D q f ( t ) = 1 Γ ( 1 q ) 0 t ( t s ) q f ( s ) d s , t > 0 .
The space C ( R + , E ) is the locally convex Fréchet space of continuous functions with the metric
d ( x , y ) = sup { 2 n x y n 1 + x y n : n = 1 , 2 , } ,

where x n = sup { x ( t ) : t [ 0 , n ] } .

According to [11], a sequence { x n } is convergent to x in C ( R + , E ) if and only if { x n } is uniformly convergent to x on compact subsets of R + . Moreover, a subset X C ( R + , E ) is relatively compact if and only if the restrictions on [ 0 , T ] of all functions from X form an equicontinous set for each T > 0 and X ( t ) is relatively compact in E for each t R + , where X ( t ) = { x ( t ) : x X } .

Next, we present some basic facts concerning the measure of noncompactness on C ( R + , E ) . Let 0 be the zero element of E. Denote by B ( x , r ) the closed ball centered at x with radius and by B r the ball B ( 0 , r ) . If X is a subset of E, then the symbols X ¯ and ConvX stand for the closure and convex closure of X, respectively. Further we assume M E to be the family of all nonempty and bounded subsets of E, N E represents its subfamily consisting of relatively compact sets.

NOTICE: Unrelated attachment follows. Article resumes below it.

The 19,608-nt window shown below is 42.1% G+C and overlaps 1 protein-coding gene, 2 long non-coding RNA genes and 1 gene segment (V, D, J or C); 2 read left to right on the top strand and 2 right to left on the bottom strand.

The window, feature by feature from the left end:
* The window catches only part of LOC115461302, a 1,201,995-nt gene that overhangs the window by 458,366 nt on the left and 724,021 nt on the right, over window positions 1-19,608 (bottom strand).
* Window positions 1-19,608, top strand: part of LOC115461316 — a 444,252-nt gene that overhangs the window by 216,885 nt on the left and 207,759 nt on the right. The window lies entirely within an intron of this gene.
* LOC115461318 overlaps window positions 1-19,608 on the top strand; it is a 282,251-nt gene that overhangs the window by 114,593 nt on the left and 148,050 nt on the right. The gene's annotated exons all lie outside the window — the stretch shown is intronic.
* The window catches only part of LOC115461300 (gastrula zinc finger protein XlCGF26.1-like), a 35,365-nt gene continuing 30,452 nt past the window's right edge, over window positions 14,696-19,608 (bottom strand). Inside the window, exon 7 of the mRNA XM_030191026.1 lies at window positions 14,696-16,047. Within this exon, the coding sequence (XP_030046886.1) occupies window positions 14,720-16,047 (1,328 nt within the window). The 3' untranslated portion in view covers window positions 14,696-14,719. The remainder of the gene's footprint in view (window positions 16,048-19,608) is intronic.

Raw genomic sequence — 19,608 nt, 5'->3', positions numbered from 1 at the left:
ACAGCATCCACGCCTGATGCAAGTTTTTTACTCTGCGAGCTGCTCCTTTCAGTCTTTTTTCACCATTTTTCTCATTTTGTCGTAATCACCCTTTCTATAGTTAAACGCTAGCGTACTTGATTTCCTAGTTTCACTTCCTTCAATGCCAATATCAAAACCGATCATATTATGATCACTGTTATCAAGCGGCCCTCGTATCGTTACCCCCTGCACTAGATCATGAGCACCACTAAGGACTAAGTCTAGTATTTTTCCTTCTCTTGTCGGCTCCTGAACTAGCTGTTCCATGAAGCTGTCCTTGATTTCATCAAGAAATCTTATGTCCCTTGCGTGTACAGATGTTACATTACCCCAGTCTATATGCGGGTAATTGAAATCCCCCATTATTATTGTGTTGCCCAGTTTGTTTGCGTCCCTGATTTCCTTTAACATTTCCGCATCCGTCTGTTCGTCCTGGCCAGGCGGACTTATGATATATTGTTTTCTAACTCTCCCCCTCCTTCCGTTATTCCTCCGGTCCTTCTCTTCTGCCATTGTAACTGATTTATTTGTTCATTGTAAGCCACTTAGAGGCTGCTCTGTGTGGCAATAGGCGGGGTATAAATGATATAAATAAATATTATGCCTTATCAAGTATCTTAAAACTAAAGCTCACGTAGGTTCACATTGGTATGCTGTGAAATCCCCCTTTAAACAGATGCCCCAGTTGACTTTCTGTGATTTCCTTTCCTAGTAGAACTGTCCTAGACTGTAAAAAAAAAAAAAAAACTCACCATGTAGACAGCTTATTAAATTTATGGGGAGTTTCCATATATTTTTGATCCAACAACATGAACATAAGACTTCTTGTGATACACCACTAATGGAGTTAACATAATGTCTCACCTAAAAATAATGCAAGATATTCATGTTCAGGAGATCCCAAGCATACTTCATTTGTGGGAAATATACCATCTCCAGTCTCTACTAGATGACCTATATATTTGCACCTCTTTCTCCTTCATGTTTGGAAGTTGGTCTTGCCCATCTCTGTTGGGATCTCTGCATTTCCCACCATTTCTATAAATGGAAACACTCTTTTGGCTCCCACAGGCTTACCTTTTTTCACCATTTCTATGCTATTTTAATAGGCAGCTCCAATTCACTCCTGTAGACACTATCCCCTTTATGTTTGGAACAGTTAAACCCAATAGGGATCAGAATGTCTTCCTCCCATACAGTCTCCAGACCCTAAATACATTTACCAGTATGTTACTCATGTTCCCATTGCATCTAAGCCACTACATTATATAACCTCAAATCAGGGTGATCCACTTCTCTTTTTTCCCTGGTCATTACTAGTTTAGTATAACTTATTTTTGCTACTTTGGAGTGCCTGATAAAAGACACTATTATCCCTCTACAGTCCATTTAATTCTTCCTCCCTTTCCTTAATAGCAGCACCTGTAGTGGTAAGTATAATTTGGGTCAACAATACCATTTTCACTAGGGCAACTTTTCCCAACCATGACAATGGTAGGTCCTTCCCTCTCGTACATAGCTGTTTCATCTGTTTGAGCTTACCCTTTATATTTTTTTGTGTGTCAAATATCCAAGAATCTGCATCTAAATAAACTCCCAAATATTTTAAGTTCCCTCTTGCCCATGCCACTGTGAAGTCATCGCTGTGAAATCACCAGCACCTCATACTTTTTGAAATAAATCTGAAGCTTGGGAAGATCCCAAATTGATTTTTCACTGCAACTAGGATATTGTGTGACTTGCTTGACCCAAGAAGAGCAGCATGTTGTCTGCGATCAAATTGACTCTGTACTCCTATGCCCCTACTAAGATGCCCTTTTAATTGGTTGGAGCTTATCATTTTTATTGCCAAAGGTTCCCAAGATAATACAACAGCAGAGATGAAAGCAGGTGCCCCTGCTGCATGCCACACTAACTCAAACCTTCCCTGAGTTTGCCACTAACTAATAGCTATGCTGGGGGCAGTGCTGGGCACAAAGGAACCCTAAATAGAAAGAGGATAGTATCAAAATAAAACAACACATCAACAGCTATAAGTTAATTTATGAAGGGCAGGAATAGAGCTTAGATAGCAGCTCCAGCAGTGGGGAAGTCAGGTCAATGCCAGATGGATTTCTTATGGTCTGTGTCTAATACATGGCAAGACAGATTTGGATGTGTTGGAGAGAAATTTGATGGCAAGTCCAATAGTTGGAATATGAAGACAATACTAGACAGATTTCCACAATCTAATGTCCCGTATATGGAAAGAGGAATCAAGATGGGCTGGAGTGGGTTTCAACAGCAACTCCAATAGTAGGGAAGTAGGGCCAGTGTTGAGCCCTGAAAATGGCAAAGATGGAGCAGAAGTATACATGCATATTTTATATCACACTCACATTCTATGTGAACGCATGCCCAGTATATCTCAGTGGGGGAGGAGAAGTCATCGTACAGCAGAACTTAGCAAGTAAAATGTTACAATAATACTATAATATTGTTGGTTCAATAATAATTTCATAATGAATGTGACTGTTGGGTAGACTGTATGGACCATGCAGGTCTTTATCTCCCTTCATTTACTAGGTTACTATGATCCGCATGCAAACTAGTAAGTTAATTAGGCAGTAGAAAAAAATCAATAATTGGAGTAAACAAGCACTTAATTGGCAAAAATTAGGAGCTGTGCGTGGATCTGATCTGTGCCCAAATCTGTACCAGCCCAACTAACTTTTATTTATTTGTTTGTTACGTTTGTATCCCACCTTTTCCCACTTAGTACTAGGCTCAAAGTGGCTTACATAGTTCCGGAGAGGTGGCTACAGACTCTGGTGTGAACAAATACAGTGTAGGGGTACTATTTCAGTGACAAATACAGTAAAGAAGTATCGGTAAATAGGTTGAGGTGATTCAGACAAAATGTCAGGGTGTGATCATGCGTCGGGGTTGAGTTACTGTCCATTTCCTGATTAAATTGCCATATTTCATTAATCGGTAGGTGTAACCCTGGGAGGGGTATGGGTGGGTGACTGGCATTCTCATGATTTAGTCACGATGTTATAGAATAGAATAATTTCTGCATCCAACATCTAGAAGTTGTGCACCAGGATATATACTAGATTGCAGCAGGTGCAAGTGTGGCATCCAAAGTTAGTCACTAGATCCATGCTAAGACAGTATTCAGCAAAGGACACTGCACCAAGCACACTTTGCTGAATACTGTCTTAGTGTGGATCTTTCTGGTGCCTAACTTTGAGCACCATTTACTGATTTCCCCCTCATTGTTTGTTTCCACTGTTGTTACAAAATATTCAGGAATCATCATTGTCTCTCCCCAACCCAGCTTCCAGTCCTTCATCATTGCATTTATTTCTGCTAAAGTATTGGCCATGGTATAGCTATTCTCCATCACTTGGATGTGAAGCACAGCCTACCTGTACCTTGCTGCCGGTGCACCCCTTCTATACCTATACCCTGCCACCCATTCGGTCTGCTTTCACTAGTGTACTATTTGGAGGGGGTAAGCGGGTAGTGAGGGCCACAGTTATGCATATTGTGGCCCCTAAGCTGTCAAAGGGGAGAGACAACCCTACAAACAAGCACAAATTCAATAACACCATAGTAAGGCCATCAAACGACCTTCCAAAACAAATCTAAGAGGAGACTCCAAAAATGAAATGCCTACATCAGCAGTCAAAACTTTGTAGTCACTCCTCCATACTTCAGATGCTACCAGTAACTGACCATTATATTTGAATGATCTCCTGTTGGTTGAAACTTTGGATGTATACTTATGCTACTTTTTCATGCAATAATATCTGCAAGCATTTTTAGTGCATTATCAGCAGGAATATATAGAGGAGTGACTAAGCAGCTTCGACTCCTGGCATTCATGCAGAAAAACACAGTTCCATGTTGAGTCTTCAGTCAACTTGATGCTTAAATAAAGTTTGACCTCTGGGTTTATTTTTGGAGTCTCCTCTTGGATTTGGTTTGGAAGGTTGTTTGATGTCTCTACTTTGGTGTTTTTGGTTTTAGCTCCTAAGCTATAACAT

Definition 2.3 ([15])

A function μ : M E R + is said to be of regular noncompactness if it satisfies the following conditions:
  1. (i)

    μ ( X ) = 0 X N E .

     
  2. (ii)

    X Y μ ( X ) μ ( Y ) .

     
  3. (iii)

    μ ( Conv X ) = μ ( X ) .

     
  4. (iv)

    μ ( λ X + ( 1 λ ) Y ) λ μ ( X ) + ( 1 λ ) μ ( Y ) for λ [ 0 , 1 ] .

     
  5. (v)

    μ ( λ X ) = | λ | μ ( X ) for λ R .

     
  6. (vi)

    μ ( X + Y ) μ ( X ) + μ ( Y ) .

     
  7. (vii)

    μ ( X Y ) = max { μ ( X ) , μ ( Y ) } .

     
  8. (viii)

    If { X n } is a sequence of nonempty, bounded, and closed subsets of E such that X n + 1 X n ( n = 1 , 2 , ) and if lim n μ ( X n ) = 0 , then the intersection X = n = 1 X n is nonempty.

     
Next we consider the measure of noncompactness in C ( R + , E ) introduced in [16]. To this end, let r : R + ( 0 , ) be a given function and
M r = { X C ( R + , E ) : X , x ( t ) r ( t )  for  x X , t 0 } .